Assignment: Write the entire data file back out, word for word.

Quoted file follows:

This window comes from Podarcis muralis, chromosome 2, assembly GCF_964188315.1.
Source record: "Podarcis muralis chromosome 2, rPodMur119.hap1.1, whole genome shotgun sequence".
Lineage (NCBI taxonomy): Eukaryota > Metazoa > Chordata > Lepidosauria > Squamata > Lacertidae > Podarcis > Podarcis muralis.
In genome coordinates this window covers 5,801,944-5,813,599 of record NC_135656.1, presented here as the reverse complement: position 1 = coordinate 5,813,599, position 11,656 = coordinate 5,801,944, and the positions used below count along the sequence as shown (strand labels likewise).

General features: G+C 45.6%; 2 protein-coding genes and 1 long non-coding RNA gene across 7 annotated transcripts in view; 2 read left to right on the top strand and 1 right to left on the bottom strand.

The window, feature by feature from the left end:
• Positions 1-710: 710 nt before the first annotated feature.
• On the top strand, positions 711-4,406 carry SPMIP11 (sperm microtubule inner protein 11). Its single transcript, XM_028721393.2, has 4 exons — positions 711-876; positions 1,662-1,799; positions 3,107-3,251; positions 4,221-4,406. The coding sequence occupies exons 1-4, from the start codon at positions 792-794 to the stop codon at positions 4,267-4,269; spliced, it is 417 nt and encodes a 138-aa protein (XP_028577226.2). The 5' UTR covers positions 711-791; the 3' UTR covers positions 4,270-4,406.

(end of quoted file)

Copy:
This window comes from Podarcis muralis, chromosome 2, assembly GCF_964188315.1.
Source record: "Podarcis muralis chromosome 2, rPodMur119.hap1.1, whole genome shotgun sequence".
Lineage (NCBI taxonomy): Eukaryota > Metazoa > Chordata > Lepidosauria > Squamata > Lacertidae > Podarcis > Podarcis muralis.
In genome coordinates this window covers 5,801,944-5,813,599 of record NC_135656.1, presented here as the reverse complement: position 1 = coordinate 5,813,599, position 11,656 = coordinate 5,801,944, and the positions used below count along the sequence as shown (strand labels likewise).

General features: G+C 45.6%; 2 protein-coding genes and 1 long non-coding RNA gene across 7 annotated transcripts in view; 2 read left to right on the top strand and 1 right to left on the bottom strand.

The window, feature by feature from the left end:
• Positions 1-710: 710 nt before the first annotated feature.
• On the top strand, positions 711-4,406 carry SPMIP11 (sperm microtubule inner protein 11). Its single transcript, XM_028721393.2, has 4 exons — positions 711-876; positions 1,662-1,799; positions 3,107-3,251; positions 4,221-4,406. The coding sequence occupies exons 1-4, from the start codon at positions 792-794 to the stop codon at positions 4,267-4,269; spliced, it is 417 nt and encodes a 138-aa protein (XP_028577226.2). The 5' UTR covers positions 711-791; the 3' UTR covers positions 4,270-4,406.